UN and Lebanese army offer Syrian refugees relief as cold weather bites
ISTANBUL // Lebanese armed forces were called in to help distribute emergency aid to Syrian refugees, as the UN handed out fuel, blankets, heaters and food rations yesterday amid a third day of severe winter weather in the region.
A UN airlift of urgently needed food for tens of thousands of people in northeastern Syria, originally planned for Thursday, was delayed by snow, with officials saying they hoped to begin flights today, weather permitting.
Storm conditions, which have blanketed even eastern desert regions of Syria with a thick layer of snow, are expected to ease in coming days, although there will be little respite for millions of Syrians who have left their homes for draughty makeshift shelters in neighbouring countries and safer districts inside their own war-torn nation.
“Most internally displaced Syrians fled their homes with few belongings so they do not even have enough warm clothes or blankets to fend off the freezing weather. They desperately need fuel for heating and to cook the food they receive as humanitarian assistance,” said Matthew Hollingworth, Syria Country Director for the United Nation’s World Food Programme.
There were reports in Syria that a child and a baby died from the cold on Thursday, and an activist in a besieged rebel-held town said residents were struggling to stay warm with the electricity cut off and no food or fuel allowed in.
“Normally we face the shelling and fighting, as well as food and fuel shortages. Today we also have snow and extreme cold,” Abu Anas said from the town of Hara.
“We feel completely cut off from the world.”
In Damascus the WFP said it had begun distributing fuel for heating and cooking to refugees in 10 shelters, with fuel supplies slated for another 35 refugee shelters in the central cities of Homs and Hama, as well as outlying areas of Damascus over the coming days.
The United Nations High Commission for Refugees (UNHCR) plans to airlift 40 tonnes of food for 50,000-60,000 people into the northeastern province of Hasakha from Iraq.
Hasakha was devastated by drought in the years leading up to the March 2011 revolt, with many impoverished farmers already reliant on aid. Conditions have worsened since with the spreading conflict, and aid efforts have been hindered by heavy fighting and road closures.
All aid distributed inside Syria requires permission from the authorities, which have placed restrictions on agencies trying to help ease a humanitarian crisis from a war in which more than 120,000 people have been killed. UN convoys have repeatedly been refused permission to enter rebel-held areas, even close to Damascus, from where there have been reports of death by starvation.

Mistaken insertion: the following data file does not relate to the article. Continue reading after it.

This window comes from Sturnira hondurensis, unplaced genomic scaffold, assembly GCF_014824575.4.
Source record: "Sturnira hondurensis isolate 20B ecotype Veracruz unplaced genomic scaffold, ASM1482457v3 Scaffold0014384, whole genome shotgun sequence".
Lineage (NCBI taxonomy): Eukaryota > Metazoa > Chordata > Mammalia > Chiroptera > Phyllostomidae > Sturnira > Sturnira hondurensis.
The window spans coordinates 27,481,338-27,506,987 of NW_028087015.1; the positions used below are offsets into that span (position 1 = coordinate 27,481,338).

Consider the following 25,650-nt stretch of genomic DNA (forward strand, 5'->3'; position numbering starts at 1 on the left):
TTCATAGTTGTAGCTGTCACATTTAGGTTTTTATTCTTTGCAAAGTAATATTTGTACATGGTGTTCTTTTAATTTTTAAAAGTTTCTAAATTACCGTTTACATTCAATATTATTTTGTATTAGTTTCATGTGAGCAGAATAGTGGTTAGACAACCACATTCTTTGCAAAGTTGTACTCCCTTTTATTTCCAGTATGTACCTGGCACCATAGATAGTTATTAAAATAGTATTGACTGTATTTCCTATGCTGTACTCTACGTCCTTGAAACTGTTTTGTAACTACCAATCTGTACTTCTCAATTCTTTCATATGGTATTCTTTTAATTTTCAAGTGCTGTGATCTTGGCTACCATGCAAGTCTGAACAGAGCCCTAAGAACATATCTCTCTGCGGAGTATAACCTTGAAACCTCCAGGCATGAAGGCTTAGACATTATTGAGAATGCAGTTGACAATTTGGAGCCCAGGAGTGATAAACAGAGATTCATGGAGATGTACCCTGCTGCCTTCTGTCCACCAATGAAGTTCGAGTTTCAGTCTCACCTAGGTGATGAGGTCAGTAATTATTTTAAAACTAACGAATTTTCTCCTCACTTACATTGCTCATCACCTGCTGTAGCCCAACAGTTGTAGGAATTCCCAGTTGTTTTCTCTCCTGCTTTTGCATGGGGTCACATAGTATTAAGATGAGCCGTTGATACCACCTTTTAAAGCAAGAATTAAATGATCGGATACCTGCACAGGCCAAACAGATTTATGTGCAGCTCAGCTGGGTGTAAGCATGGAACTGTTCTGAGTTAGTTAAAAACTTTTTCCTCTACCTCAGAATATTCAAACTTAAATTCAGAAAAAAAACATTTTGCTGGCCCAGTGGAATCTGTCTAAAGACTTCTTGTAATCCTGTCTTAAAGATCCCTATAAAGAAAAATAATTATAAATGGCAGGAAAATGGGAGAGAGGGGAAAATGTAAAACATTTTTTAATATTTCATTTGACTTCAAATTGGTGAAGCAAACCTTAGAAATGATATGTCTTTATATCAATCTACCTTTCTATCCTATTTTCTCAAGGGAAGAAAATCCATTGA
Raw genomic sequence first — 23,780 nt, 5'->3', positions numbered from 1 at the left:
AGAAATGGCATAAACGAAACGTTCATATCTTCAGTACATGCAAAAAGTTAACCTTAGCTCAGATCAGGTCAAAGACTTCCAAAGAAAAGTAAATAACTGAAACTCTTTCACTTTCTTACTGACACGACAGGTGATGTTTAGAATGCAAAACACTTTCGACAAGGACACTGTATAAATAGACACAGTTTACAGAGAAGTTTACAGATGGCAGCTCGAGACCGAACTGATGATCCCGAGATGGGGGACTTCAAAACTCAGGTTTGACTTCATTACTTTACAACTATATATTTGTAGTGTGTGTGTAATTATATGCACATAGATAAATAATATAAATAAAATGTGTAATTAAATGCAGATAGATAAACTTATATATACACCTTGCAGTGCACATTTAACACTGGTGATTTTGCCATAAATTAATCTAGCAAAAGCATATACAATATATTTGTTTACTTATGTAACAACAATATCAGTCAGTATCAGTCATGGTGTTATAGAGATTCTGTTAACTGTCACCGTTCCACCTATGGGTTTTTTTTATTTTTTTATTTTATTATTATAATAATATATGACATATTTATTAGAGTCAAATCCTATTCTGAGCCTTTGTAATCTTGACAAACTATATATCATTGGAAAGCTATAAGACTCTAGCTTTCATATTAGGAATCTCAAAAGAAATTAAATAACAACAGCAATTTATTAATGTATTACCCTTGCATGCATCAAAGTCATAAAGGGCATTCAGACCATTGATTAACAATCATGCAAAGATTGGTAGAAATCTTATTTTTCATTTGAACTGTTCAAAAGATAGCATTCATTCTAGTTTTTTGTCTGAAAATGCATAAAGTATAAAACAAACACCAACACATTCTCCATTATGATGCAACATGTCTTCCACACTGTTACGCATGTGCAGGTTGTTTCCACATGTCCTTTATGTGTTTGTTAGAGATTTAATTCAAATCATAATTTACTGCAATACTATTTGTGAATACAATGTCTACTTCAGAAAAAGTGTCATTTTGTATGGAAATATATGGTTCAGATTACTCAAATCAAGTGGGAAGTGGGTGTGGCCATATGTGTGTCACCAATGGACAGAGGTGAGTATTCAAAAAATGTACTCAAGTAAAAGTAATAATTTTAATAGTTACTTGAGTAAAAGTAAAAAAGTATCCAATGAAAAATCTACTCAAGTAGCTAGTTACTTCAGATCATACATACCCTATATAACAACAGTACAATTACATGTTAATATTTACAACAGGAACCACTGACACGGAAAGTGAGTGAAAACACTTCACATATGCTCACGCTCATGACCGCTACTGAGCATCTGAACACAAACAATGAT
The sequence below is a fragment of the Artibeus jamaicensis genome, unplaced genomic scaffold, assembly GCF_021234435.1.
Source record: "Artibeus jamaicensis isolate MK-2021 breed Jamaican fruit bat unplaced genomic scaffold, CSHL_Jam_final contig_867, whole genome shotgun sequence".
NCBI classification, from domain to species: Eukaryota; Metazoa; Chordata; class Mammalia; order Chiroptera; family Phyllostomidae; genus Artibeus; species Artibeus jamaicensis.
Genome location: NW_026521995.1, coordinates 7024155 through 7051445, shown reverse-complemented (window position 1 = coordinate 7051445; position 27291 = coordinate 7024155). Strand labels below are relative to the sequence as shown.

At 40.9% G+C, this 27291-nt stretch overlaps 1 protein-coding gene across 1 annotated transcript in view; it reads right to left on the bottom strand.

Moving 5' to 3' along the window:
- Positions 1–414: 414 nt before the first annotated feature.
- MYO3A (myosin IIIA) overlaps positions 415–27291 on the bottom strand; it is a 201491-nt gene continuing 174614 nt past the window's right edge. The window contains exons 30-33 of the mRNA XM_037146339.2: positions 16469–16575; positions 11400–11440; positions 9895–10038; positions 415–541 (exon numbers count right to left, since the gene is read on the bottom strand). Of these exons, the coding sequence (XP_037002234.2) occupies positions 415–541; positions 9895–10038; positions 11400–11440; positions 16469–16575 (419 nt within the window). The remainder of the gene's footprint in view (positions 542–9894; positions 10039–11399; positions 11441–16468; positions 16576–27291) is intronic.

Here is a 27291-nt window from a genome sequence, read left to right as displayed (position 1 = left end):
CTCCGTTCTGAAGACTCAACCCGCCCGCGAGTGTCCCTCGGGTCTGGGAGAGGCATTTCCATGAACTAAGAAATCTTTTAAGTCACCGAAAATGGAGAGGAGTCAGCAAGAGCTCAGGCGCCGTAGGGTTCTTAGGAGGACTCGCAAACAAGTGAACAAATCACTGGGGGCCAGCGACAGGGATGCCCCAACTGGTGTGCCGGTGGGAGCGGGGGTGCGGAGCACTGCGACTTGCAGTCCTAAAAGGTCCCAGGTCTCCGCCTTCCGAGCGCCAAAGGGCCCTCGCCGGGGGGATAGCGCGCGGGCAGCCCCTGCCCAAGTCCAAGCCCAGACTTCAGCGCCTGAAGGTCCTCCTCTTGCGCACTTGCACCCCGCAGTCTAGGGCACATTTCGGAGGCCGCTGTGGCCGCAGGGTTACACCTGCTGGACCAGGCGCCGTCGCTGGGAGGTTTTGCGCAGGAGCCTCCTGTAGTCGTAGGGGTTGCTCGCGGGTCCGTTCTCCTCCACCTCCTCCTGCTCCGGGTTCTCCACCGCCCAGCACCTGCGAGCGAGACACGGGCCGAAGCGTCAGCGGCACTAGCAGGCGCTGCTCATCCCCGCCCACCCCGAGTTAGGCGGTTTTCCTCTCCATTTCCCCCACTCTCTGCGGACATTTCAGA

The UN is planning to provide food aid to four million Syrians this month.
In Lebanon, which has taken in more than 800,000 Syria refugees, Wael About Faour, the acting social affairs minister, said the army was asked to assist in aid drops.
“There are 1,600 refugee [makeshift camps] in addition to 431 random camps, which makes it difficult to reach these places. That is why the cabinet had to ask for the help of the army to make as much aid reach those refugees as possible,” Mr Abou Faour said in comments published in Al Nahar newspaper yesterday.
Snow has covered the Bekaa valley, which borders Syria and has become home to thousands of displaced people.
In Jordan, officials involved with Zaatari, the largest refugee camp for Syrians, denied reports yesterday circulating on social media that a 7-year-old girl had died from hypothermia inside the camp, and said extra help was being provided.
“During the past 48 hours 10,000 blankets and 1,500 heaters have been distributed to refugees,” said Ghazi Sarhan, spokesman for Jordan’s Administration of Syrian Refugee Camps.
But the sheer scale of Zaatari, a UN-admininisted camp that is home to almost 75,000 people, left many feeling they had been left out.
“We have heard about aid, but we did not see anything, “ said Abu Wael, a refugee in the camp, coughing from the cold weather. “There were only three streets where ten blankets were distributed.”
Syria is now the largest and most complex global emergency the WFP is dealing with, it said yesterday.
Meanwhile the storm wreaked havoc in other parts of the region.
Jerusalem was paralysed by its fiercest snowstorm in years, with its mayor calling out the army to help stranded motorists and authorities urging residents to stay indoors.
Ramallah and Bethlehem were also coated in snow and some lower-lying areas suffered flooding from heavy rain.
The Gaza Strip was lashed by torrential rain for a third day, and its Hamas rulers said that residents had been evacuated from 60 flooded homes since storms hit the coastal territory on Wednesday.
Blizzards left thousands of drivers stranded in Iran.
“Rescuers have helped some 6,600 people and more than 1,700 vehicles that got stuck in the heavy snow” since Thursday morning, Mahmoud Mozafar, head of the local Red Crescent Society, told the ISNA news agency.
The storm also spread to Egypt yesterday, with some Cairo suburbs seeing snowfall for the first time in years, a weather official said.
* With additional reporting from Suha Maayeh in Amman and Agence France-Presse